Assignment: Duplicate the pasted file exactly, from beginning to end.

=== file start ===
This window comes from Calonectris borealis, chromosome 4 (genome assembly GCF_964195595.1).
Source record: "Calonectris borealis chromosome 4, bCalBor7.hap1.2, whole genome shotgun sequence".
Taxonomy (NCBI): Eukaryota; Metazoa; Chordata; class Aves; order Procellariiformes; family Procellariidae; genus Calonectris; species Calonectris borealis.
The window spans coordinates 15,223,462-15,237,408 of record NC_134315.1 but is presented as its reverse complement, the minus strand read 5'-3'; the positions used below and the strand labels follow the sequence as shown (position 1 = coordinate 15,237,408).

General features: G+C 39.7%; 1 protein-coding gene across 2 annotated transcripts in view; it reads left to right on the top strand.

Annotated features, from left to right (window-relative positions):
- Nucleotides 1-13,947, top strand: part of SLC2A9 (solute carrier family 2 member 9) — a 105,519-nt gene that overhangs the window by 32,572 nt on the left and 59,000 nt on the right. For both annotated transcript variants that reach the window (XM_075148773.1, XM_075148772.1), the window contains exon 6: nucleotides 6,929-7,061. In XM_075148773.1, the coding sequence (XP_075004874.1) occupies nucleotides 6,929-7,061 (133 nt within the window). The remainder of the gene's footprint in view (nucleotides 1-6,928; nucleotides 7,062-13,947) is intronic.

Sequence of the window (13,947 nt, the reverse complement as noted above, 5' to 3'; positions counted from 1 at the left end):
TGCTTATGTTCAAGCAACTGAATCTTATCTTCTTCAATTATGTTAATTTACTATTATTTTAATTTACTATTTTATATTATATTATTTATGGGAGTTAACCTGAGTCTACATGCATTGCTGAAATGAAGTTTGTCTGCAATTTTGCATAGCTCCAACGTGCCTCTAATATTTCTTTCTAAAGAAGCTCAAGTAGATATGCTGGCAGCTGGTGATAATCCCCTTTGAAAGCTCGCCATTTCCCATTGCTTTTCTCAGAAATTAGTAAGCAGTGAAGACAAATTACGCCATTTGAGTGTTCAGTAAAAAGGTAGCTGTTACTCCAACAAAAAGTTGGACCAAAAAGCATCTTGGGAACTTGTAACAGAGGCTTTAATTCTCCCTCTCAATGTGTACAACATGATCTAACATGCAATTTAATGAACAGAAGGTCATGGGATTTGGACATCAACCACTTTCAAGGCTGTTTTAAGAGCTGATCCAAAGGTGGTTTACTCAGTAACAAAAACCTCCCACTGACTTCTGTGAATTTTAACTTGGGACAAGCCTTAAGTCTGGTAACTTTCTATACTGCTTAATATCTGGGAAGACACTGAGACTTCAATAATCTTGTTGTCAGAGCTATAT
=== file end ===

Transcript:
This window comes from Calonectris borealis, chromosome 4 (genome assembly GCF_964195595.1).
Source record: "Calonectris borealis chromosome 4, bCalBor7.hap1.2, whole genome shotgun sequence".
Taxonomy (NCBI): Eukaryota; Metazoa; Chordata; class Aves; order Procellariiformes; family Procellariidae; genus Calonectris; species Calonectris borealis.
The window spans coordinates 15,223,462-15,237,408 of record NC_134315.1 but is presented as its reverse complement, the minus strand read 5'-3'; the positions used below and the strand labels follow the sequence as shown (position 1 = coordinate 15,237,408).

General features: G+C 39.7%; 1 protein-coding gene across 2 annotated transcripts in view; it reads left to right on the top strand.

Annotated features, from left to right (window-relative positions):
- Nucleotides 1-13,947, top strand: part of SLC2A9 (solute carrier family 2 member 9) — a 105,519-nt gene that overhangs the window by 32,572 nt on the left and 59,000 nt on the right. For both annotated transcript variants that reach the window (XM_075148773.1, XM_075148772.1), the window contains exon 6: nucleotides 6,929-7,061. In XM_075148773.1, the coding sequence (XP_075004874.1) occupies nucleotides 6,929-7,061 (133 nt within the window). The remainder of the gene's footprint in view (nucleotides 1-6,928; nucleotides 7,062-13,947) is intronic.

Sequence of the window (13,947 nt, the reverse complement as noted above, 5' to 3'; positions counted from 1 at the left end):
TGCTTATGTTCAAGCAACTGAATCTTATCTTCTTCAATTATGTTAATTTACTATTATTTTAATTTACTATTTTATATTATATTATTTATGGGAGTTAACCTGAGTCTACATGCATTGCTGAAATGAAGTTTGTCTGCAATTTTGCATAGCTCCAACGTGCCTCTAATATTTCTTTCTAAAGAAGCTCAAGTAGATATGCTGGCAGCTGGTGATAATCCCCTTTGAAAGCTCGCCATTTCCCATTGCTTTTCTCAGAAATTAGTAAGCAGTGAAGACAAATTACGCCATTTGAGTGTTCAGTAAAAAGGTAGCTGTTACTCCAACAAAAAGTTGGACCAAAAAGCATCTTGGGAACTTGTAACAGAGGCTTTAATTCTCCCTCTCAATGTGTACAACATGATCTAACATGCAATTTAATGAACAGAAGGTCATGGGATTTGGACATCAACCACTTTCAAGGCTGTTTTAAGAGCTGATCCAAAGGTGGTTTACTCAGTAACAAAAACCTCCCACTGACTTCTGTGAATTTTAACTTGGGACAAGCCTTAAGTCTGGTAACTTTCTATACTGCTTAATATCTGGGAAGACACTGAGACTTCAATAATCTTGTTGTCAGAGCTATAT